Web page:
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Homeric nod (sometimes heard as 'Even Homer nods') is a proverbial phrase for a continuity error. It has its origins in Homeric epic.
The phrase was coined by the Roman poet Horace in his Ars poetica:
... et idem
indignor quandoque bonus dormitat Homerus
... and yet I also become annoyed whenever the great Homer nods off.
There are numerous continuity errors in Homer that resemble "nods", as for example:
In Iliad Menelaos kills a minor character, Pylaimenes, in combat; but later he is still alive to witness the death of his son.
In Iliad 9.165-93 three characters, Phoinix, Odysseus, and Aias set out on an embassy to Achilleus; however, at line 182 the poet uses a verb in the dual form to indicate that there are only two people going; at lines 185ff. verbs in the plural form are used, indicating more than two; but another dual verb appears at line 192 ("the two of them came forward").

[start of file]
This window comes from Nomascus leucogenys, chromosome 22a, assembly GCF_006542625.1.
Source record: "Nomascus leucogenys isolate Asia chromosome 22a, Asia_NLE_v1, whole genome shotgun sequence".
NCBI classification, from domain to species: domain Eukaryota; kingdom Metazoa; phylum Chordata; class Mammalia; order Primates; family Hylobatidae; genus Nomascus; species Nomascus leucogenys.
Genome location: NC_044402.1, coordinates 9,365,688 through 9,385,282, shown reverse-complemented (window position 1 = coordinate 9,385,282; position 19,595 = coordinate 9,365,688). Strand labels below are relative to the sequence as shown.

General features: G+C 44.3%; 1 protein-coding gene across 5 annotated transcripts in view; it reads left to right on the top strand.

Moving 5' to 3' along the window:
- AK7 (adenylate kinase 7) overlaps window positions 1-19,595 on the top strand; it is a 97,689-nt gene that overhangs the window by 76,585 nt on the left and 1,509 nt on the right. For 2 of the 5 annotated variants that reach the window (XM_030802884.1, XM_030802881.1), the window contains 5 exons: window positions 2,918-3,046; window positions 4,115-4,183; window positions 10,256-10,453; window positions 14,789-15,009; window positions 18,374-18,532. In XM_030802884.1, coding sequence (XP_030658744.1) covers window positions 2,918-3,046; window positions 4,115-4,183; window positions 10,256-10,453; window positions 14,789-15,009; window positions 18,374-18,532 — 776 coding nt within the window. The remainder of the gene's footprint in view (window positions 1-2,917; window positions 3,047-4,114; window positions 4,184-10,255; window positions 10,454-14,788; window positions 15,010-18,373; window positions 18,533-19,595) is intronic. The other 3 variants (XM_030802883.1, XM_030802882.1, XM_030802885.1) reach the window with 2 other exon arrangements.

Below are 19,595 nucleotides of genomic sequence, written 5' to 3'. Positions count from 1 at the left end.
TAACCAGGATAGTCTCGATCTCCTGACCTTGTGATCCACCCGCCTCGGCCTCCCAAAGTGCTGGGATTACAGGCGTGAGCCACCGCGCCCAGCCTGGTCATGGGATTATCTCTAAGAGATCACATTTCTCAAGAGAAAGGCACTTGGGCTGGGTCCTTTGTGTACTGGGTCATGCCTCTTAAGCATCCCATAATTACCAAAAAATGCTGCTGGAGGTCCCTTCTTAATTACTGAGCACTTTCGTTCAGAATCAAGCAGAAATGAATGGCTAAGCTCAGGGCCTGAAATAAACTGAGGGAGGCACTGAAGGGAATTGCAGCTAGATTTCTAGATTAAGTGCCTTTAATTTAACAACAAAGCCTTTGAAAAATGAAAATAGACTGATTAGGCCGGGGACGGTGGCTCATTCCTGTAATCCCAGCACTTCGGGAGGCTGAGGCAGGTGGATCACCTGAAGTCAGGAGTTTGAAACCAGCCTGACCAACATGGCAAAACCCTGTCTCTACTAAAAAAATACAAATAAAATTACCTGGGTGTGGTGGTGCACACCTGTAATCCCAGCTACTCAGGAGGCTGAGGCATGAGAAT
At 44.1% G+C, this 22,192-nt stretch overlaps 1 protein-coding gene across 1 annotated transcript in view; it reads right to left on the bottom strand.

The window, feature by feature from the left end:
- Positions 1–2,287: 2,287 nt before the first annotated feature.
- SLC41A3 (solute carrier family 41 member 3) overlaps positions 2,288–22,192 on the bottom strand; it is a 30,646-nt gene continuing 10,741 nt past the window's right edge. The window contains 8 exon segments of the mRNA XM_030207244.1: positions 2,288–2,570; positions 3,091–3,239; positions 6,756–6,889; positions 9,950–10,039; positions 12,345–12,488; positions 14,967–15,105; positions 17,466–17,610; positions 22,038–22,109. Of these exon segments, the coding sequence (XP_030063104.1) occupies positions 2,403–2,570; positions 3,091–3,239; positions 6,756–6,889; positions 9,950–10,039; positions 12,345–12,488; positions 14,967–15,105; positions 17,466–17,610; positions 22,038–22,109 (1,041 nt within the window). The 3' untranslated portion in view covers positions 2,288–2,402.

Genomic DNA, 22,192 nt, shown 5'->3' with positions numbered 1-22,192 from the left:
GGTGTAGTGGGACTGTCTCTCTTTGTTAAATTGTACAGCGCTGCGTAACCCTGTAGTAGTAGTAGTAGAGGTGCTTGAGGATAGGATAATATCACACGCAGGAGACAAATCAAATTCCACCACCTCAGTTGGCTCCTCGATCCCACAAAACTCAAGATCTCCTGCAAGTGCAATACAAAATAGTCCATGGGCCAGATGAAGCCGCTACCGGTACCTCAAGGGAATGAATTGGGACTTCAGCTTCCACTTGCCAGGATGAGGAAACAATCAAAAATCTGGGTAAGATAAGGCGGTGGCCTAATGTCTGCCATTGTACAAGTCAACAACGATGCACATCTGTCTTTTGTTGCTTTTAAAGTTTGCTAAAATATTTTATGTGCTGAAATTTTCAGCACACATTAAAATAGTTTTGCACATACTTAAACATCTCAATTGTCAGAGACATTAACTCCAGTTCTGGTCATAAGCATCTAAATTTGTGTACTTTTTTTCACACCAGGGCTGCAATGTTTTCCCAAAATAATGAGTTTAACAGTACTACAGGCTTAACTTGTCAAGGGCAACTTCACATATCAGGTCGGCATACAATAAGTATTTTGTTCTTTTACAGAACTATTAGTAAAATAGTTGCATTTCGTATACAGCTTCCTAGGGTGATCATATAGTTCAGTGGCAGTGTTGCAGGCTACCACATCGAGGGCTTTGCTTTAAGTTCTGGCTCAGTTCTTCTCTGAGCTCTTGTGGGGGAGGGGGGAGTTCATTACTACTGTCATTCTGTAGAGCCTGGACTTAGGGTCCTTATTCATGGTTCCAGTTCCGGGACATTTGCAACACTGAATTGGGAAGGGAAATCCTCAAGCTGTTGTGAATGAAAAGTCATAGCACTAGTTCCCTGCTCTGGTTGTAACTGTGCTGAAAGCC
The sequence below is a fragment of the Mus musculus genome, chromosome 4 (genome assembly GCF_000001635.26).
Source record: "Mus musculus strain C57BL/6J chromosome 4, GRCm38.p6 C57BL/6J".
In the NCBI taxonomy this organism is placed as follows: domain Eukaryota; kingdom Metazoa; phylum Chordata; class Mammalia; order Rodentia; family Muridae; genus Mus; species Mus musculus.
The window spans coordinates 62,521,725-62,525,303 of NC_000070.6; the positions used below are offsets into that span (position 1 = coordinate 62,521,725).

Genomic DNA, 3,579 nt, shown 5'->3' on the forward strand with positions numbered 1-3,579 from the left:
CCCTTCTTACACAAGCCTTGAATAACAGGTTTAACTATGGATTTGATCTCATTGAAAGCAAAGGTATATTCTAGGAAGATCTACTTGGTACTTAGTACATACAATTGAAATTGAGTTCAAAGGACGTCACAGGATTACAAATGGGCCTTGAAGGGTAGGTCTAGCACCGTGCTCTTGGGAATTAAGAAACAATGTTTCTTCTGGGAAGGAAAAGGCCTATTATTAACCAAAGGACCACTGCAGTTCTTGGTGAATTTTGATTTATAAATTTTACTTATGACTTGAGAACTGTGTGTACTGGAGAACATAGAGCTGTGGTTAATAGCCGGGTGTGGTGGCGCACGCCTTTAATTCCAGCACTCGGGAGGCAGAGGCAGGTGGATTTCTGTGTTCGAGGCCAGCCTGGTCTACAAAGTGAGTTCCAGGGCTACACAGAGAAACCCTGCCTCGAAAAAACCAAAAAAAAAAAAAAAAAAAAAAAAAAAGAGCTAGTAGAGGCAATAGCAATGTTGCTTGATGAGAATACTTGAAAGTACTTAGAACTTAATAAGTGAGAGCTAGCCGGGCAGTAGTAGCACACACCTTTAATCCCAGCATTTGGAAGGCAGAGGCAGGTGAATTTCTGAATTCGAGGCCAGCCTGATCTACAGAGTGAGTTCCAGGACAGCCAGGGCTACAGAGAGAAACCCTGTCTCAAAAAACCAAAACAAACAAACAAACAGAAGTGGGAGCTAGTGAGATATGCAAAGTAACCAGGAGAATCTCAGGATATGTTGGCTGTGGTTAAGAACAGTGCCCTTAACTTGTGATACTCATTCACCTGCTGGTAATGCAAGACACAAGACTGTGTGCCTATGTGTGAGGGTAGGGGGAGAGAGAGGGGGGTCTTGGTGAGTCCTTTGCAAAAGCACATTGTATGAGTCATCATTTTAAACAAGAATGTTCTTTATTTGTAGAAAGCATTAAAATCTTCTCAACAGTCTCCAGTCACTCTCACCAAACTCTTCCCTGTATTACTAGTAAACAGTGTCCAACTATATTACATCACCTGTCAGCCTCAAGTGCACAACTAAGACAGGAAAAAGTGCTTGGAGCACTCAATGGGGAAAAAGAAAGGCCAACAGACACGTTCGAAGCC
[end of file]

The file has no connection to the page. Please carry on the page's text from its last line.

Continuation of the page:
In modern Homeric scholarship many of Homer's "nods" are explicable as the consequences of the poem being retold and improvised by generations of oral poets. So in the second case cited above, it is likely that two different versions are being conflated: one version with an embassy of three people, another with just two people.
Alexander Pope was inclined to give Homeric nods the benefit of the doubt:
Those oft are Stratagems which Errors seem,
Nor is it Homer Nods, but We that Dream. - Essay on Criticism
Πώς το λένε αυτό οι φιλόλογοι; Και γενικότερα, υπάρχει αντίστοιχος ιδιωματισμός; (Μη γράψω "Ακόμα κι ο Όμηρος τον παίρνει πού και πού", θα με παρεξηγήσουν.)
ΥΓ: Έχω υπόψη μου μεταφράσεις του τύπου "ακόμα κι ο Όμηρος νυστάζει" και "ακόμα και τον Όμηρο τον παίρνει ο ύπνος" κλπ, αναρωτιέμαι αν υπάρχει στερεότυπη μετάφραση.